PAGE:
Oh – and I love this!! I found out from a post on the Columbus Public Library blog that African-American Lives is having a casting call – they are soliciting applications for people to submit their genealogy research challenges as they are going to select a few (don’t remember how many) to have their genealogy researched as part of the next show. This is absolutely fabulous and I plan to apply. However, I’m a bit torn whether to submit Kalonji & I as a couple, or submit us separately? Hmm… will have to think about that one. However, I’d encourage people to submit. It’s great hearing the stories from the celebrities, but I know us “regular” people have good stories too! I hope this is made an ongoing series/process.

Various Genealogy Things

Over the past week, I have done various genealogy activities:

  • I indexed notices from three issues of the Free Press newspaper of Kinston (Lenoir County), North Carolina and four issues of the Roanoke Beacon Newspaper 0f Plymouth (Washington County), North Carolina. Found some very interesting notices too and decided to submit a few items from other parts of the state to some USGENWEB county pages, since I don’t include them in my database. Who knows whom it may help one day?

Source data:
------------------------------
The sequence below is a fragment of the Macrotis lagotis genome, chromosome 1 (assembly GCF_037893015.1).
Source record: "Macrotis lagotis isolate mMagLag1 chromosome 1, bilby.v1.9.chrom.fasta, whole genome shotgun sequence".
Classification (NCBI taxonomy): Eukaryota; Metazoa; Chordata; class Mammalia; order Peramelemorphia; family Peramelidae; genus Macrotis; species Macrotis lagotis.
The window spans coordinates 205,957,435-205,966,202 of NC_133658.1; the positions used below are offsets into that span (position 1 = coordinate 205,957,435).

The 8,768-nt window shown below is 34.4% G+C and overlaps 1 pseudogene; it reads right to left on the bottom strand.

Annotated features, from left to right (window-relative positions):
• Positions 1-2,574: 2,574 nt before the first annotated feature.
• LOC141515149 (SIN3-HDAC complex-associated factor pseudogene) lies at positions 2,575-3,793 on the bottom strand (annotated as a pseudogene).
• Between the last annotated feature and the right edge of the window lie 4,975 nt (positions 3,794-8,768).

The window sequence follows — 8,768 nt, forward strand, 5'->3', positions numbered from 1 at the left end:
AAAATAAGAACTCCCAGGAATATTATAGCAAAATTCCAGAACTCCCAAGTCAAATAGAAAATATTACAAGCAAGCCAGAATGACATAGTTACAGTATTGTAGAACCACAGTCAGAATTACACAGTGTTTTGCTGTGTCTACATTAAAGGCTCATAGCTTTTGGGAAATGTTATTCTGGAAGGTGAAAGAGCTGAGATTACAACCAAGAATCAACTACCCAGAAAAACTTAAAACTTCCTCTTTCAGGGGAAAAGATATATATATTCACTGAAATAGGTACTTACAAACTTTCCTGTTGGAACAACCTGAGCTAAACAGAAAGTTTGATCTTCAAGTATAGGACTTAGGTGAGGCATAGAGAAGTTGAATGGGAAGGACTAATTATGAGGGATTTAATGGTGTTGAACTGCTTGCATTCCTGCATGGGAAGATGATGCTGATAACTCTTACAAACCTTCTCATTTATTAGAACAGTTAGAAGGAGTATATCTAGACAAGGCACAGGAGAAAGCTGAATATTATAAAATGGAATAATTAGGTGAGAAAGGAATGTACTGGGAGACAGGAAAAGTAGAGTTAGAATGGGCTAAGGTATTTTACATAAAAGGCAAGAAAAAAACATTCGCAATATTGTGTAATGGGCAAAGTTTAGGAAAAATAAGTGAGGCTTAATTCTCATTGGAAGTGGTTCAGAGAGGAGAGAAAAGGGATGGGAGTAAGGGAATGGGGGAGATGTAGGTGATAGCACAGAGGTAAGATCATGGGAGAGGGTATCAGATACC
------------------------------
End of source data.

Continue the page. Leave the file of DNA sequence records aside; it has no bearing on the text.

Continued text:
• I worked on the family tree of my stepmother. After finding one of her elusive ancestors in a couple of census records (though, I still can’t find him in a couple more), I decided to call her aunt and ask a few questions. She gave me some great family stories.
  • I scanned in some certificates that I have in a pile from having ordered them, but not scanned or filed them. I still have many more, but I know I’ll slowly make my way through them.